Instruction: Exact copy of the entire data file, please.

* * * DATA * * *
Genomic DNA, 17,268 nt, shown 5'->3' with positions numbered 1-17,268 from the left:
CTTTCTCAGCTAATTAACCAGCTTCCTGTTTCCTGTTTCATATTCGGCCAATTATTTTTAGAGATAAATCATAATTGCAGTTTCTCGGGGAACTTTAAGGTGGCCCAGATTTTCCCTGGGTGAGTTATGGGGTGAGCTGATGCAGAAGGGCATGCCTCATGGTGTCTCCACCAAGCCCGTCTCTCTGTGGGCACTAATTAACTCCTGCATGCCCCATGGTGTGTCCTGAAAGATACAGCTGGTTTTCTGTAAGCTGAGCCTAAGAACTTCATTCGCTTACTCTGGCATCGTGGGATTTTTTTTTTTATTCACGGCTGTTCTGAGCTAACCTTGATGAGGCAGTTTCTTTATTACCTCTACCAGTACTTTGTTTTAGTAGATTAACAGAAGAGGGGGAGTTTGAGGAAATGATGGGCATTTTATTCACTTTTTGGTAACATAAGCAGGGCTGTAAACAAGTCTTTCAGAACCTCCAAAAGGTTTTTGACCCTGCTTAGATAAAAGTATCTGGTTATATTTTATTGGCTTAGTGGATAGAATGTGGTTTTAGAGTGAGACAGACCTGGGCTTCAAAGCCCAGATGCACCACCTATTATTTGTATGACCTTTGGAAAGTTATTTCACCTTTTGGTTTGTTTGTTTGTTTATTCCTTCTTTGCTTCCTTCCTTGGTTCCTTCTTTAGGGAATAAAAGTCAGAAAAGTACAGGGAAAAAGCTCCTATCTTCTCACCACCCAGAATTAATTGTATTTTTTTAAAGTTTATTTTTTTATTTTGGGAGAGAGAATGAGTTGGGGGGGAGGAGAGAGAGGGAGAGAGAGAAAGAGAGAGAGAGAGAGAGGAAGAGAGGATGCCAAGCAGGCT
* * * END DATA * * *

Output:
Genomic DNA, 17,268 nt, shown 5'->3' with positions numbered 1-17,268 from the left:
CTTTCTCAGCTAATTAACCAGCTTCCTGTTTCCTGTTTCATATTCGGCCAATTATTTTTAGAGATAAATCATAATTGCAGTTTCTCGGGGAACTTTAAGGTGGCCCAGATTTTCCCTGGGTGAGTTATGGGGTGAGCTGATGCAGAAGGGCATGCCTCATGGTGTCTCCACCAAGCCCGTCTCTCTGTGGGCACTAATTAACTCCTGCATGCCCCATGGTGTGTCCTGAAAGATACAGCTGGTTTTCTGTAAGCTGAGCCTAAGAACTTCATTCGCTTACTCTGGCATCGTGGGATTTTTTTTTTTATTCACGGCTGTTCTGAGCTAACCTTGATGAGGCAGTTTCTTTATTACCTCTACCAGTACTTTGTTTTAGTAGATTAACAGAAGAGGGGGAGTTTGAGGAAATGATGGGCATTTTATTCACTTTTTGGTAACATAAGCAGGGCTGTAAACAAGTCTTTCAGAACCTCCAAAAGGTTTTTGACCCTGCTTAGATAAAAGTATCTGGTTATATTTTATTGGCTTAGTGGATAGAATGTGGTTTTAGAGTGAGACAGACCTGGGCTTCAAAGCCCAGATGCACCACCTATTATTTGTATGACCTTTGGAAAGTTATTTCACCTTTTGGTTTGTTTGTTTGTTTATTCCTTCTTTGCTTCCTTCCTTGGTTCCTTCTTTAGGGAATAAAAGTCAGAAAAGTACAGGGAAAAAGCTCCTATCTTCTCACCACCCAGAATTAATTGTATTTTTTTAAAGTTTATTTTTTTATTTTGGGAGAGAGAATGAGTTGGGGGGGAGGAGAGAGAGGGAGAGAGAGAAAGAGAGAGAGAGAGAGAGGAAGAGAGGATGCCAAGCAGGCT